Galle – Dutch Fort

Galle fort

Galle fort

Galle is 119 km (74 mi) from Colombo. Galle was known as Gimhathiththa (although Ibn Batuta in the 14th century refers to it as Qali) before the arrival of the Portuguese in the 16th century, when it was the main port on the island. Galle reached the height of its development in the 18th century, before the arrival of the British, who developed the harbor at Colombo. The fort lighthouse dates back to 1848, is Sri Lanka’s oldest light station. The Galle Fort lies in the bay of Galle and was first built in 1588 by the Portuguese. A century after the Fort was established; the Dutch developed it to its current grandeur, which is now a UNESCO world heritage site.


The second most ancient of Sri Lanka’s kingdoms, Polonnaruwa was first declared the capital city by King Vijayabahu I, who defeated the Chola invaders in 1070 CE to reunite the country once more under a local leader. While Vijayabahu’s victory and shifting of Kingdoms to the more strategic Polonnaruwa is considered significant, the real Polonnaruwa Hero of the history books is actually his grandson, Parakramabahu I. The city Polonnaruwa was also called as Jananathamangalam during the short Chola reign.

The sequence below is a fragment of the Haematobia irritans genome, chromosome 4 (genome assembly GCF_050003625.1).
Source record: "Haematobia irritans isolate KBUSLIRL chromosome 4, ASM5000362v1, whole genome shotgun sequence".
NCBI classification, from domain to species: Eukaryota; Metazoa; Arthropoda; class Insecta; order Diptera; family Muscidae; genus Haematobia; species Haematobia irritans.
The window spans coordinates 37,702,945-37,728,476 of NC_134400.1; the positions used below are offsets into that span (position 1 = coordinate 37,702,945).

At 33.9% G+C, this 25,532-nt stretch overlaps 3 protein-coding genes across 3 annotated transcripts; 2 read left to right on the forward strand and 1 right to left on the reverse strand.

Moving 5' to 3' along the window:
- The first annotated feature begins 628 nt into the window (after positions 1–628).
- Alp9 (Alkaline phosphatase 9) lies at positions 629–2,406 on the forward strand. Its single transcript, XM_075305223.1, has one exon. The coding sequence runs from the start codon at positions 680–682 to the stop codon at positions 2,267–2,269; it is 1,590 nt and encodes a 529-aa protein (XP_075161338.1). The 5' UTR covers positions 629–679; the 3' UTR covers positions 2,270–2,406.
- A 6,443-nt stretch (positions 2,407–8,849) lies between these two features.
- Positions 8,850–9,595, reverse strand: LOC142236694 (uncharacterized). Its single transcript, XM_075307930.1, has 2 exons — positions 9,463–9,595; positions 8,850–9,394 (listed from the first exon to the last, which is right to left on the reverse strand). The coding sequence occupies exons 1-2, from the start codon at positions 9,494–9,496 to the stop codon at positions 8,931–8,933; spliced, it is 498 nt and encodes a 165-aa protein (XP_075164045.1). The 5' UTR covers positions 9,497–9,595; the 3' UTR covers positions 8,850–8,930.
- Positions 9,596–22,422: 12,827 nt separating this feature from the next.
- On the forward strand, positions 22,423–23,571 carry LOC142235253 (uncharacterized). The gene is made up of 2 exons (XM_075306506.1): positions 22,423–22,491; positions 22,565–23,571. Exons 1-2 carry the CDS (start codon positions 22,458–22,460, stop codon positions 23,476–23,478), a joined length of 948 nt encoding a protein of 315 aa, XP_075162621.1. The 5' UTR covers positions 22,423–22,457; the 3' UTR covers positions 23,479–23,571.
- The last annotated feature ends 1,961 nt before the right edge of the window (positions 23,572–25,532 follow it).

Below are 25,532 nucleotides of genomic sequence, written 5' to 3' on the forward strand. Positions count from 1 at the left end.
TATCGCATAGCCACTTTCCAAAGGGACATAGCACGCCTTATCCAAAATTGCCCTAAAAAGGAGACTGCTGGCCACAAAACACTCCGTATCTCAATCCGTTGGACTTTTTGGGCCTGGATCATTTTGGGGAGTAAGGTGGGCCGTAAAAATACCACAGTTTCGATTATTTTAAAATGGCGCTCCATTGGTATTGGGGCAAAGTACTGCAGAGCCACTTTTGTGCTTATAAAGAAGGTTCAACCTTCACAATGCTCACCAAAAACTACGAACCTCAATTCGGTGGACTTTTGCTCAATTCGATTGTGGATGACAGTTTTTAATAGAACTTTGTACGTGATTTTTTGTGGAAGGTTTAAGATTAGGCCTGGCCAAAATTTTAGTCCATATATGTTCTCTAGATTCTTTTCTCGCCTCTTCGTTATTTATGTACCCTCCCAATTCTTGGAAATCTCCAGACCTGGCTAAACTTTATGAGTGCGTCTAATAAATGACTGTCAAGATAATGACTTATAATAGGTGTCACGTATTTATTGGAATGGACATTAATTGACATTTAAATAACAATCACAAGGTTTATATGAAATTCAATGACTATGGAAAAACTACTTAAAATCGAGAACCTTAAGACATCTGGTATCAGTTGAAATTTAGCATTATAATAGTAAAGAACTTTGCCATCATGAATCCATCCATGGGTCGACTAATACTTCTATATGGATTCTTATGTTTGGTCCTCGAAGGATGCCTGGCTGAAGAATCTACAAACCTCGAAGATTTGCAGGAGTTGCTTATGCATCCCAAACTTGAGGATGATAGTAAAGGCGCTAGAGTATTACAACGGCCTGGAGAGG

However, with the exception of his immediate successor, Nissankamalla I, all other monarchs of Polonnaruwa, were slightly weak-willed and rather prone to picking fights within their own court. They also went on to form more intimiate matrimonial alliances with stronger South Indian Kingdoms, until these matrimonial links superseded the local royal lineage and gave rise to the Kalinga invasion by King Magha in 1214 and the eventual passing of power into the hands of a Pandyan King following the Arya Chakrawarthi invasion of Sri Lanka in 1284. The capital was then shifted to Dambadeniya.

Today the ancient city of Polonnaruwa remains one of the best planned Archeological relic sites in the country, standing testimony to the discipline and greatness of the Kingdom’s first rulers.


Dambulla Cave Temple

Dambulla cave temple

Dambulla cave temple